Reeling from guilt and grief over a tragic loss, can an ambitious pilot earn the respect she craves?
Propelled by grief and natural ambition, pilot Tris Miles is not content with her job as a First Officer for tiny Clear Sky Airlines. She wants to be a Captain--the only way she knows to prove her worth as a pilot and atone for a deadly mistake.
To further her career, Tris accepts a prestigious job with Tetrix, Inc. But her dream of becoming pilot-in-command twists into a nightmare. As the company's first woman pilot, she encounters resistance, marginalization, and harassment on a daily basis. Fortunately, Tris has one thing her co-workers can't deny--skill.
In the skies over Europe, Tris, her passengers, and crew are in real danger. Will Tris lead the airplane to a safe landing? And if this is the end, can she find the strength to forgive herself?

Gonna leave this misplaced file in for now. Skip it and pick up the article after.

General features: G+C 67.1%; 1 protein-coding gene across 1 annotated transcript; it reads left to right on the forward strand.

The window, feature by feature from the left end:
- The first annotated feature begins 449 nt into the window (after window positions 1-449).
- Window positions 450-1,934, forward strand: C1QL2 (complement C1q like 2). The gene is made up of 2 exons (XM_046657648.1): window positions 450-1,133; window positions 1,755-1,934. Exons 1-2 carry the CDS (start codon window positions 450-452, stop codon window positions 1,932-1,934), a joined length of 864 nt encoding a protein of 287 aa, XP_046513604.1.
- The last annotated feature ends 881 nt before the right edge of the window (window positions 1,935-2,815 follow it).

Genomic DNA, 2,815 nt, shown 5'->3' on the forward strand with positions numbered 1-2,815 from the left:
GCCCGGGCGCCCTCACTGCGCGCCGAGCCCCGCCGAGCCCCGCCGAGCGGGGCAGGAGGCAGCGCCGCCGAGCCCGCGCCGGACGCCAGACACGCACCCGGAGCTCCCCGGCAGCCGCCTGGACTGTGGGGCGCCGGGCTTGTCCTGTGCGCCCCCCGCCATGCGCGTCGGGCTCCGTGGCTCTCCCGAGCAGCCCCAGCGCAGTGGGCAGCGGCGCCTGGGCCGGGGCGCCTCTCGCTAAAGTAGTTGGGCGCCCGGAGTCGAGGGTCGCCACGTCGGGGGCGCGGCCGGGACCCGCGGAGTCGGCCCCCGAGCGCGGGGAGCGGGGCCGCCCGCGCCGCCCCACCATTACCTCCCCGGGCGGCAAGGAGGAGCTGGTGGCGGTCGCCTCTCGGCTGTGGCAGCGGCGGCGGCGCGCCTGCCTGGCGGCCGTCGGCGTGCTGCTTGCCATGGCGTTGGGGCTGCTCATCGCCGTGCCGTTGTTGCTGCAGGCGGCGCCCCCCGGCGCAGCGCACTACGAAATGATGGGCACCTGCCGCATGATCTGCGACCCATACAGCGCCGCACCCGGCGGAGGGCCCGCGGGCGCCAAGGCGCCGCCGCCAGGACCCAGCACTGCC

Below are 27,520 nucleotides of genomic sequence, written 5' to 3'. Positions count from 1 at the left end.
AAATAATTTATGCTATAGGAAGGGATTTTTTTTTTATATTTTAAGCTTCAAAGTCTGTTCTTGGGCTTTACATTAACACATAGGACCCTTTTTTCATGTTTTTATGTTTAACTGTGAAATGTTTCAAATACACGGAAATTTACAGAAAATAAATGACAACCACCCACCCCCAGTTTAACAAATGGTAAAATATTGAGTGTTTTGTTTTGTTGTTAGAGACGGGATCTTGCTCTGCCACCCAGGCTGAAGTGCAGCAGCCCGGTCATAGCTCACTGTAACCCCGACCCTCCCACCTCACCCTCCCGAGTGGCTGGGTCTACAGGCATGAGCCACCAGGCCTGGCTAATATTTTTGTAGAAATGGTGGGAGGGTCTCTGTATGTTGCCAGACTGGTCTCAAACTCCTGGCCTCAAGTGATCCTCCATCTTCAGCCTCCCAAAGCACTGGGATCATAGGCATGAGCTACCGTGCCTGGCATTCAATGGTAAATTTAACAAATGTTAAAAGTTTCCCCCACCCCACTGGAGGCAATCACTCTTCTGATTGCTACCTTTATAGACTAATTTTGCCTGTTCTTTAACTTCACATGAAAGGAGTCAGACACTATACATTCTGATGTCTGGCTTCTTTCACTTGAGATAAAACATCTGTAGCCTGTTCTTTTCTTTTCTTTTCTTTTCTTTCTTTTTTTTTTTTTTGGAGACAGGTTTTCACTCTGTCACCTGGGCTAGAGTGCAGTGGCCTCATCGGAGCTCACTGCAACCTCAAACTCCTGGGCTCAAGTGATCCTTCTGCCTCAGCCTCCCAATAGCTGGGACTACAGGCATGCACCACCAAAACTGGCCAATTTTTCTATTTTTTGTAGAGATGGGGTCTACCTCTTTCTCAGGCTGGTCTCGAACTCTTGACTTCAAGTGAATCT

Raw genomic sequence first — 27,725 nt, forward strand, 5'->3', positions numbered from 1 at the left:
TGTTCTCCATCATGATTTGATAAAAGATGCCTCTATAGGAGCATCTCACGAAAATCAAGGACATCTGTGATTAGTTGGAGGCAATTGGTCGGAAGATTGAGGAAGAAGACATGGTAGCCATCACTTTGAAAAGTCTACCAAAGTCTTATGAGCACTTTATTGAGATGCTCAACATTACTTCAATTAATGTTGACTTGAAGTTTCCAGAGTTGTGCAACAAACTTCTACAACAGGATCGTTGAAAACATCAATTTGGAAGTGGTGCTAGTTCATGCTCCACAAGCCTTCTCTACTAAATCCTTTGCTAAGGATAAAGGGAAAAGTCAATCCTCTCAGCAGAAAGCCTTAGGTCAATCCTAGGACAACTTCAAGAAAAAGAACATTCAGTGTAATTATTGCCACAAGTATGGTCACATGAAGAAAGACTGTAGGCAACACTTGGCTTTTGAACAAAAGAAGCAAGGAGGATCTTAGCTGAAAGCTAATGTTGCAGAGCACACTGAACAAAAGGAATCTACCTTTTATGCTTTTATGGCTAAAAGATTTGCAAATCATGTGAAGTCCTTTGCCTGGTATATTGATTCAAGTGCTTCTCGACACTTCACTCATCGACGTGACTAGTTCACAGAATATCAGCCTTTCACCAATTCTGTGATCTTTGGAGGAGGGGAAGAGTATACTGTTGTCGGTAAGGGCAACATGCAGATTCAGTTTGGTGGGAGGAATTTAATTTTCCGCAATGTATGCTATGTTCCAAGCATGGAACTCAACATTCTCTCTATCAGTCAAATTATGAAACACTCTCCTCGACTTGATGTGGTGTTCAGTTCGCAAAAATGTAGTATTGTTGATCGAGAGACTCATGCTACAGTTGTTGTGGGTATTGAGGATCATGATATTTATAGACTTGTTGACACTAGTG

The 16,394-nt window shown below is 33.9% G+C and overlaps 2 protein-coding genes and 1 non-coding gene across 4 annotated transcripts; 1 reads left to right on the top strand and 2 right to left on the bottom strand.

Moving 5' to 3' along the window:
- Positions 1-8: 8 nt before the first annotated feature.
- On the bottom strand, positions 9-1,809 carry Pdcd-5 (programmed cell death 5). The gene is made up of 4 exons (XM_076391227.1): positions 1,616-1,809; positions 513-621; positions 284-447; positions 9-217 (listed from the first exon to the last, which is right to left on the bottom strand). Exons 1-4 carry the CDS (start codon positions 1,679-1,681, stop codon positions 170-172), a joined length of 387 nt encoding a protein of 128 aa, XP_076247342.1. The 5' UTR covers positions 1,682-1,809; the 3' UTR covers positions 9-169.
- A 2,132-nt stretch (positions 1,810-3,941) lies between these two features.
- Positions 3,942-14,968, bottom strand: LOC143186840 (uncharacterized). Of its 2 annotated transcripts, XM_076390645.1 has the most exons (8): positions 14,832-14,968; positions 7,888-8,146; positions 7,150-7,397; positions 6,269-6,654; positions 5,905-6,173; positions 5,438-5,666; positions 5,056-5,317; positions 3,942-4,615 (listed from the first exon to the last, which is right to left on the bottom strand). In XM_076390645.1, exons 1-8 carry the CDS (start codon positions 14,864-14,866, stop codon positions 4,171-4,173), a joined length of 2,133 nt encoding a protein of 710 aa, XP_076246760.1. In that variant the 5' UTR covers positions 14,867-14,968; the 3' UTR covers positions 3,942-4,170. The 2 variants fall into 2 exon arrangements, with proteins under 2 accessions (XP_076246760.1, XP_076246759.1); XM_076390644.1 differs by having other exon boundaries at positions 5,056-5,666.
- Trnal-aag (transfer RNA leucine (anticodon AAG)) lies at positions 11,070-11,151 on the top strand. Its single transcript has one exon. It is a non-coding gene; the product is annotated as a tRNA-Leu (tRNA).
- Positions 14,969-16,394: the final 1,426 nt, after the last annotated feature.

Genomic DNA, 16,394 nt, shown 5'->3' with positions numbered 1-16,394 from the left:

Kardon's exciting, spirited debut follows a new female pilot as she vies to move up to the captain's seat. Thirty-something Patricia "Tris" Miles abandons her career as a middle school English teacher to pursue a lifelong dream of learning to fly planes. After training with a commuter airline, she accepts an offer to become a copilot for a corporation's private jet, which she thinks will allow her to advance in her career more quickly. Instead, she faces stiff, rude competition with male counterparts such as Ed Deter, a misogynist ex-military pilot who "hadn't met a woman yet whose hands he'd put his life into," and who resents the assignment to train Tris. Another pilot, Larry Ross, considers standing up for Tris, but worries that his coworkers will tease him for having a crush on her. Tris brushes off Ross's flirtation, driven by her laser focus on achieving her goals, and eventually an opportunity presents itself to shine next to Deter and save the day. Kardon, a pilot, convincingly describes the intricacies of flying, and a passage in which a plane must be flown through thick fog, with nothing but the instruments for guidance ("Woman and machine entwined in the exceptional conversation of flight") is particularly well done. This soaring testament to the value of following one's dreams delivers the goods. (Self-published)